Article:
Why are Flow Rates Important in Commercial Water Treatment
The “Flow Rate” is a vital specification often overlooked when considering new water treatment systems. Although there are a number of factors that will impact your purchase decision, if you fail to understand the importance of the flow rate it is likely to cost you in the long term.
What is a Flow Rate?
You may already be familiar with the capacity of water softeners or treatment systems. If you have ever bought a water heater or softener and found that you run out of heated or softened water, the unit probably lacked capacity. What you may not realize is that it takes a period of time for water to be softened. Water softener systems use an ion exchange to remove hardness and water filters or reverse osmosis units require time for contaminants to be sifted out. This time period is called the contact time. The flow rate is determined by the overall size of the system and the combination of components. This affects how quickly water can be processed through the system. The flow rate is usually measured and displayed as GPM or gallons per minute.
Guide to Flow Rates:
While residential water use can range from 4 GPM for a small home to 80 GPM for a large estate, commercial flow rates often exceed 100 GPM. To calculate your actual requirement, you will need to consider how many appliances or fixtures you may need to operate simultaneously. Each device will have its own requirement, so you will need to add up each of these figures to obtain a peak flow rate you require.
To calculate a service flow rate, you should consider continual use or the water usage needed for more than 10 minutes. These two flow rates are vital to choosing a new water system.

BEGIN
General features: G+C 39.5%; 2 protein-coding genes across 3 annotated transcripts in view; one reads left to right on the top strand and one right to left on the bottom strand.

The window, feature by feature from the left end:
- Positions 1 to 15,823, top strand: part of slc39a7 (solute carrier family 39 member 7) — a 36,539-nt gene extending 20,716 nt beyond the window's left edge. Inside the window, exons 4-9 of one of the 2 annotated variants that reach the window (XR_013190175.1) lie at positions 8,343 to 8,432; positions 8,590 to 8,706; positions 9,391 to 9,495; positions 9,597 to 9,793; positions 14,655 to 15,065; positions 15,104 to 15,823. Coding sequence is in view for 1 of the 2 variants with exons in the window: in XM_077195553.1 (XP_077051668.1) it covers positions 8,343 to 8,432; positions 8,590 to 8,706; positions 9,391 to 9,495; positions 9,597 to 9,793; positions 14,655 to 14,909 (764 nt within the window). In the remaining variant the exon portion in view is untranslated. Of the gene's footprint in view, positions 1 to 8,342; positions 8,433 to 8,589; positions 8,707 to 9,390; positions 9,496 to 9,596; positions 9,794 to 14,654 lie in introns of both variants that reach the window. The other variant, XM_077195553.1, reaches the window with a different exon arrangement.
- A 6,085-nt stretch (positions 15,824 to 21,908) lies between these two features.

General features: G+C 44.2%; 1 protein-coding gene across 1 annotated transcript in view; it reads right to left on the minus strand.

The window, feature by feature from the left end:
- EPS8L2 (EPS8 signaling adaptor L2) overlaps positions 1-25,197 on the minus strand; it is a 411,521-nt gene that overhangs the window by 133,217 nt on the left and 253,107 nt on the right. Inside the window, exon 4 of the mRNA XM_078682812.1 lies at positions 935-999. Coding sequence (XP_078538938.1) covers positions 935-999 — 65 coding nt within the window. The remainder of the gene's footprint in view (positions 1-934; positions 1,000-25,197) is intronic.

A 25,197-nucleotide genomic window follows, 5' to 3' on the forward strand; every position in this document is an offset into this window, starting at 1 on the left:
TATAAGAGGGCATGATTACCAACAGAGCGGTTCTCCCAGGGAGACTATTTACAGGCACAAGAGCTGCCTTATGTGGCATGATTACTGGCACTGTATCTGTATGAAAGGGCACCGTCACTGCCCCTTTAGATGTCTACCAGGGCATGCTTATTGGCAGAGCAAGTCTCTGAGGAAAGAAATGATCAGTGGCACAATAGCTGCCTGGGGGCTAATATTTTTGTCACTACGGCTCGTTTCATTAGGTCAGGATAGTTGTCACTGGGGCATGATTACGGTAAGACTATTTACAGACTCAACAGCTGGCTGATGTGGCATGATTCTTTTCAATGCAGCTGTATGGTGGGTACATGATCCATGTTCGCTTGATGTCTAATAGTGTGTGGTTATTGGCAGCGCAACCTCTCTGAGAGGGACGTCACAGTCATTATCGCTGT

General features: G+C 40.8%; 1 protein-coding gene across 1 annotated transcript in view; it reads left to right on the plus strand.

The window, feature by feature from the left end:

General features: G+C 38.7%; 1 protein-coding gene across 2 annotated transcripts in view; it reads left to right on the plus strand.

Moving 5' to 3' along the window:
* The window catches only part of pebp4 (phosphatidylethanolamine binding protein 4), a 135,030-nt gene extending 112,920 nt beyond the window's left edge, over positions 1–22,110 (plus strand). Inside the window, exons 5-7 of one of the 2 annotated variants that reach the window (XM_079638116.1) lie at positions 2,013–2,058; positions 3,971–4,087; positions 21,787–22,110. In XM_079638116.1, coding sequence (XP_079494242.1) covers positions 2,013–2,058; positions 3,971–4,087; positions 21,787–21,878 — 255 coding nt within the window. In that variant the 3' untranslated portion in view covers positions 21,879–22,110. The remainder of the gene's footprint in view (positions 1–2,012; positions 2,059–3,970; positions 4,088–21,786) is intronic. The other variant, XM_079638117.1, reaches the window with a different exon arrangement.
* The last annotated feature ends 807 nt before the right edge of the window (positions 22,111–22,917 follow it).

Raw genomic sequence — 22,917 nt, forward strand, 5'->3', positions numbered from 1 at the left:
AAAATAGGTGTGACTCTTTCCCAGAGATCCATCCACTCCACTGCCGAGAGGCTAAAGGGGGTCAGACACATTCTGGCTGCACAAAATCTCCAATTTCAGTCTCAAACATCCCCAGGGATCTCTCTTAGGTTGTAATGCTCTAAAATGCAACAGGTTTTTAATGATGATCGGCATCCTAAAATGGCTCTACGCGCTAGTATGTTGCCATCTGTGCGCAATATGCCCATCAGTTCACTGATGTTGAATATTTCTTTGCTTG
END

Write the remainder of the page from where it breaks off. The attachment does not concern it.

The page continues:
For example, if you want to install an iron filtration system to avoid rust stains on your driveway or landscaping, you will need to consider how many sprinklers there are in each zone and their flow rate. Typical sprinkler heads are 2.5 GPM, but you may need to contact the manufacturer for an exact figure. For example, if you have 8 sprinkler heads in each zone, operating at 2 GPM, you have a flow rate requirement of 16 GPM. This means that you will need 1-inch copper pipe, which has a maximum flow rate of 21 GPM. Since ¾ inch pipe has a capacity of 13.5 GPM, this would not be sufficient for your requirements. You will also need to add this into your peak flow rate calculations.
Once you understand the importance of flow rate requirements, you will be able to properly size your water softener and other commercial water treatment systems. This will allow you to avoid the frustration of purchasing a system that lacks the capacity to meet your requirements or over paying for an inefficient system that is far too big for your needs. This will help save you a great deal of money over the lifespan of your equipment, helping keep your bottom line firmly in the black.
When looking at a commercial water treatment system for a large or industrial application usually a plant engineer works closely with a water treatment professional to correctly size the equipment for the industry’s specific needs.
About The Author, Terry Reeh, EcoWater Systems of Nebraska:
With more than 25 years experience in the residential and commercial water treatment space, Terry is a WQA (Water Quality Association) certified water specialist, LEVEL 3, as well as a WQA certified sales representative. EcoWater Systems of Nebraska is one of the biggest water treatment and water delivery businesses in the state and Terry currently sits on EcoWater Systems (a Berkshire Hathaway Company) national Peers committee, as a water treatment expert advising other water professionals with less experience on best trade and technology practices.